Featured Research

from universities, journals, and other organizations

Microchip harvests its own energy

Date:
December 15, 2010
Source:
University of Twente
Summary:
Microchips that ‘harvest’ the energy they need from their own surroundings, without depending on batteries or mains electricity. That will be possible now that researchers have for the first time succeeded in manufacturing a microchip with an efficient solar cell placed on top of the microelectronics.

Microchips that 'harvest' the energy they need from their own surroundings, without depending on batteries or mains electricity. That will be possible now that researchers from the University of Twente's MESA+ Institute for Nanotechnology, together with colleagues from the universities of Nankai (China) and Utrecht, have for the first time succeeded in manufacturing a microchip with an efficient solar cell placed on top of the microelectronics.

The researchers presented their findings at the International Electron Device Meeting in San Francisco.

The placement of a solar cell directly on top of the electronics means the autonomous chip does not need batteries. In this way, for example, a sensor chip can be produced, complete with the necessary intelligence and even an antenna for wireless communication. However, the chip's energy use must be well below 1 milliwatt, say the researchers. The chip can then even collect enough energy to operate indoors.

The simplest solution would seem to be to manufacture the solar cell separately and then fit it on top of the electronics, but this is not the most efficient production process, so instead the researchers use the chip as a base and apply the solar cell to it layer by layer. This uses fewer materials, and also ultimately performs better. But the combination is not trouble-free: there is a risk that the steps in the production of the solar cell will damage the electronics so that they function less efficiently.

For this reason the researchers decided to use solar cells made of amorphous silicon or CIGS (copper -- indium -- gallium -- selenide). The manufacturing procedure for these cells does not influence the electronics, and these types of solar cells also produce sufficient power, even in low light. Tests have shown that the electronics and the solar cells function properly, and the manufacturing process is also highly suitable for industrial serial production with the use of standard processes.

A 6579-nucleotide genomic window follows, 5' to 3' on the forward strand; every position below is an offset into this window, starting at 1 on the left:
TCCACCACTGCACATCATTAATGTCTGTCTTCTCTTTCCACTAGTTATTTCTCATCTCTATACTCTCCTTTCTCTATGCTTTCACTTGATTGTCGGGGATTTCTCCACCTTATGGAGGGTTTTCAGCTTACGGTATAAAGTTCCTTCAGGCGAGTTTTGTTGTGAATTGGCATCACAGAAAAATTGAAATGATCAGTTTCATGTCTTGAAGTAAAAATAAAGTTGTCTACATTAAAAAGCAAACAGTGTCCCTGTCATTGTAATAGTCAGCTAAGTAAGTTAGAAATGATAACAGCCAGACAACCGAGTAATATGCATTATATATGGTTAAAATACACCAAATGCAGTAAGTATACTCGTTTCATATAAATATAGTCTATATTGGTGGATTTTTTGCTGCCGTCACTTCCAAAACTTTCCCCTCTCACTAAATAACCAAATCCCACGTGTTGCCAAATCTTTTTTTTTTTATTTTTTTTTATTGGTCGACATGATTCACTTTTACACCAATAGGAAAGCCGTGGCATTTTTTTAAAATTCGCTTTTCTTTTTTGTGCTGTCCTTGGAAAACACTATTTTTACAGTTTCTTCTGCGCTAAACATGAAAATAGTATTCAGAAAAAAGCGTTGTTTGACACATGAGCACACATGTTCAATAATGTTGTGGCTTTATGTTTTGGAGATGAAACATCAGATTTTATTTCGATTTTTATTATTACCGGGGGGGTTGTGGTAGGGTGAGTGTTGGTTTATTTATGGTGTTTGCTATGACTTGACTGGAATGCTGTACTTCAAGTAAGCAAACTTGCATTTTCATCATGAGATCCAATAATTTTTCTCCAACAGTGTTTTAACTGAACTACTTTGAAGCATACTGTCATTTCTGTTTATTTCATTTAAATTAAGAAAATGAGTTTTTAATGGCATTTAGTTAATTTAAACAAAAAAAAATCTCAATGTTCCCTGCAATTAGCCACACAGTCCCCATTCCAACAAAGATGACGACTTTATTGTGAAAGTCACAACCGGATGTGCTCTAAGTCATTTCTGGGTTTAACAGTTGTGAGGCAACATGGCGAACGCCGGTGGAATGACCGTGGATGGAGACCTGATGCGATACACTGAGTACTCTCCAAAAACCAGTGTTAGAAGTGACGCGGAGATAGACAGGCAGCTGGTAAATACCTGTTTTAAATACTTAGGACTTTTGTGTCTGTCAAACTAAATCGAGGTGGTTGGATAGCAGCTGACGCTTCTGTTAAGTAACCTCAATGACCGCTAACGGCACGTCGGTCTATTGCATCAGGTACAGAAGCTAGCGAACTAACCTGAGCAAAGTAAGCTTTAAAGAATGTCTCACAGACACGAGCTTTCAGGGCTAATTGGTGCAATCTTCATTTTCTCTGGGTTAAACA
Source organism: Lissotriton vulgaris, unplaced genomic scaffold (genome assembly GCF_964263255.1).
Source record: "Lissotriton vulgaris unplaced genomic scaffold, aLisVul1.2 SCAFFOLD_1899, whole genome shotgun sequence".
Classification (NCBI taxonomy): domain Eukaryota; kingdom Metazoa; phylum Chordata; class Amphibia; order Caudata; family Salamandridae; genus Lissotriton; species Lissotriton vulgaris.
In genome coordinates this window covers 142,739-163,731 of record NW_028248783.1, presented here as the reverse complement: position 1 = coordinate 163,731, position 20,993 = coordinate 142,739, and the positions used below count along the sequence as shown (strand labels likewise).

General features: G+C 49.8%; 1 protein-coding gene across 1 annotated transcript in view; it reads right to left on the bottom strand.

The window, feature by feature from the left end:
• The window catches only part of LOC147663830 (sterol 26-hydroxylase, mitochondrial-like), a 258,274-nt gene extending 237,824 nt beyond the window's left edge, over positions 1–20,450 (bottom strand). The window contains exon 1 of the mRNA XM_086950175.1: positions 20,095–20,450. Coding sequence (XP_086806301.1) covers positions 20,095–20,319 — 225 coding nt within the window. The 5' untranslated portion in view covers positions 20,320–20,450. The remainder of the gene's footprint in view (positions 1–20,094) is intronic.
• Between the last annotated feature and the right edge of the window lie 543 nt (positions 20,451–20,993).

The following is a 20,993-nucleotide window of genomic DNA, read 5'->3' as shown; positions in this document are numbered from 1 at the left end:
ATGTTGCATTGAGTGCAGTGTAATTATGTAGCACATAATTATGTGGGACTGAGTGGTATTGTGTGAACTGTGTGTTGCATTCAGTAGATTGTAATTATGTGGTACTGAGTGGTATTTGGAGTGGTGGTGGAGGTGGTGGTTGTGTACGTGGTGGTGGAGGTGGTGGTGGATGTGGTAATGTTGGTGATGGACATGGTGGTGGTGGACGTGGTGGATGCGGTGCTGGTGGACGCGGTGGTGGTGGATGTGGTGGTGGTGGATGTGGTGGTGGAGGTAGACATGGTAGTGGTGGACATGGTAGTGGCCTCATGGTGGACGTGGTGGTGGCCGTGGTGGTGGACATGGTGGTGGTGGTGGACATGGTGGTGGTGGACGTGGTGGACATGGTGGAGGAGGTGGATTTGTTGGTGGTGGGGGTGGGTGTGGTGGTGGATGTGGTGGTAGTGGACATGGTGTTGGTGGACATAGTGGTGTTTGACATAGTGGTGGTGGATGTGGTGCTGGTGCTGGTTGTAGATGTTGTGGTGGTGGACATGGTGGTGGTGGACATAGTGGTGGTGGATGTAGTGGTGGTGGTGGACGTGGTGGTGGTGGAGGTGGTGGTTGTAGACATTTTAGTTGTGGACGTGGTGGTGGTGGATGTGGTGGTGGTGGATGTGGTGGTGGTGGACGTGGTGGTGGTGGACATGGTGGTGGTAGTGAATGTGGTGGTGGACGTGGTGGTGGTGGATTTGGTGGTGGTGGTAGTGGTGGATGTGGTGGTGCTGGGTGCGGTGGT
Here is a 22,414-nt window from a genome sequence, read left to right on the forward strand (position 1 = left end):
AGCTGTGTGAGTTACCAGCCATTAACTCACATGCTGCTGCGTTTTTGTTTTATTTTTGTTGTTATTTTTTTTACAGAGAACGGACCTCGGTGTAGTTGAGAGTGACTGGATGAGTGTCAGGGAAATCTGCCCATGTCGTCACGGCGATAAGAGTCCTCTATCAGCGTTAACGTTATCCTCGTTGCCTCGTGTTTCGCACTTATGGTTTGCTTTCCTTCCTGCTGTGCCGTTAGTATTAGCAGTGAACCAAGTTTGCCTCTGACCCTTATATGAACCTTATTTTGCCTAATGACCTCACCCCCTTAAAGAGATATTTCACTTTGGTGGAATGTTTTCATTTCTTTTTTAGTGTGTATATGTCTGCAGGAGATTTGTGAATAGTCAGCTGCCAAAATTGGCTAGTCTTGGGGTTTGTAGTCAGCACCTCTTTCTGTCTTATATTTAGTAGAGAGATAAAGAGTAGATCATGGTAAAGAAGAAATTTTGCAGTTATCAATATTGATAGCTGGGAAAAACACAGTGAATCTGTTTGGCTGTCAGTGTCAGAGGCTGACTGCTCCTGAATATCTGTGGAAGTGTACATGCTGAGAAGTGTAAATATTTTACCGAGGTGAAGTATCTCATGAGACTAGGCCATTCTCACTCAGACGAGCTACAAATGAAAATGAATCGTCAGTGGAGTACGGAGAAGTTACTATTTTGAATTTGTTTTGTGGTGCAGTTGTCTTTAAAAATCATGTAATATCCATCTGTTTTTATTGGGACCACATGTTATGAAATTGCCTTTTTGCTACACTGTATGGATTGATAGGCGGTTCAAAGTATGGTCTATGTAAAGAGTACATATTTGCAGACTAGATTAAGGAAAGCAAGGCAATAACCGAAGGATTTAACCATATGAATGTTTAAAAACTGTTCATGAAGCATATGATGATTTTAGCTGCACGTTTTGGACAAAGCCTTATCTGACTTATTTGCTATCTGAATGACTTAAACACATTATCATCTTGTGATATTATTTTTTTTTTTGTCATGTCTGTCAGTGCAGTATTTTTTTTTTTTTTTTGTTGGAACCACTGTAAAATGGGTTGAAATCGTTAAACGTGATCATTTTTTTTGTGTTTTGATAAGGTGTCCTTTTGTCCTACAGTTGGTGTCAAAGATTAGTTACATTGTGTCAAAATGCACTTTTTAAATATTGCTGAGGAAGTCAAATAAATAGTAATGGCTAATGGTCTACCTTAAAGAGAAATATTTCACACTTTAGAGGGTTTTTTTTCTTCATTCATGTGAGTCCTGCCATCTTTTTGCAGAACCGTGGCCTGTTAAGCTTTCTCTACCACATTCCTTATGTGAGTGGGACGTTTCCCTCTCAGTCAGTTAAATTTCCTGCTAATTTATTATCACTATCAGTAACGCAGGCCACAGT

The research was carried out in the Semiconductor Components group led by Prof. Jurriaan Schmitz. The researchers collaborated with colleagues from Nankai University in Tianjin, China and the Debye Institute of Utrecht University. The research was made possible by the STW Technology Foundation.


Story Source:

The above story is based on materials provided by University of Twente. Note: Materials may be edited for content and length.


Cite This Page:

University of Twente. "Microchip harvests its own energy." ScienceDaily. ScienceDaily, 15 December 2010. <www.sciencedaily.com/releases/2010/12/101214085847.htm>.
University of Twente. (2010, December 15). Microchip harvests its own energy. ScienceDaily. Retrieved April 20, 2014 from www.sciencedaily.com/releases/2010/12/101214085847.htm
University of Twente. "Microchip harvests its own energy." ScienceDaily. www.sciencedaily.com/releases/2010/12/101214085847.htm (accessed April 20, 2014).

Share This



More Matter & Energy News

Sunday, April 20, 2014

Featured Research

from universities, journals, and other organizations


Featured Videos

from AP, Reuters, AFP, and other news services

Why Did Nike Fire Most Of Its Nike FuelBand Team?

Why Did Nike Fire Most Of Its Nike FuelBand Team?

Newsy (Apr. 19, 2014) Nike fired most of its Digital Sport hardware team, the group behind Nike's FuelBand device. Could Apple or an overcrowded market be behind layoffs? Video provided by Newsy
Powered by NewsLook.com
Small Reactors Could Be Future of Nuclear Energy

Small Reactors Could Be Future of Nuclear Energy

AP (Apr. 17, 2014) After the Fukushima nuclear disaster, the industry fell under intense scrutiny. Now, small underground nuclear power plants are being considered as the possible future of the nuclear energy. (April 17) Video provided by AP
Powered by NewsLook.com
Horseless Carriage Introduced at NY Auto Show

Horseless Carriage Introduced at NY Auto Show

AP (Apr. 17, 2014) An electric car that proponents hope will replace horse-drawn carriages in New York City has also been revealed at the auto show. (Apr. 17) Video provided by AP
Powered by NewsLook.com
Honda's New ASIMO Robot, More Human-Like Than Ever

Honda's New ASIMO Robot, More Human-Like Than Ever

AFP (Apr. 17, 2014) It walks and runs, even up and down stairs. It can open a bottle and serve a drink, and politely tries to shake hands with a stranger. Meet the latest ASIMO, Honda's humanoid robot. Duration: 00:54 Video provided by AFP
Powered by NewsLook.com

Search ScienceDaily

Number of stories in archives: 140,361

Find with keyword(s):
Enter a keyword or phrase to search ScienceDaily for related topics and research stories.

Save/Print:
Share:

Breaking News:
from the past week

In Other News

... from NewsDaily.com

Science News

Health News

Environment News

Technology News



Save/Print:
Share:

Free Subscriptions


Get the latest science news with ScienceDaily's free email newsletters, updated daily and weekly. Or view hourly updated newsfeeds in your RSS reader:

Get Social & Mobile


Keep up to date with the latest news from ScienceDaily via social networks and mobile apps:

Have Feedback?


Tell us what you think of ScienceDaily -- we welcome both positive and negative comments. Have any problems using the site? Questions?
Mobile: iPhone Android Web
Follow: Facebook Twitter Google+
Subscribe: RSS Feeds Email Newsletters
Latest Headlines Health & Medicine Mind & Brain Space & Time Matter & Energy Computers & Math Plants & Animals Earth & Climate Fossils & Ruins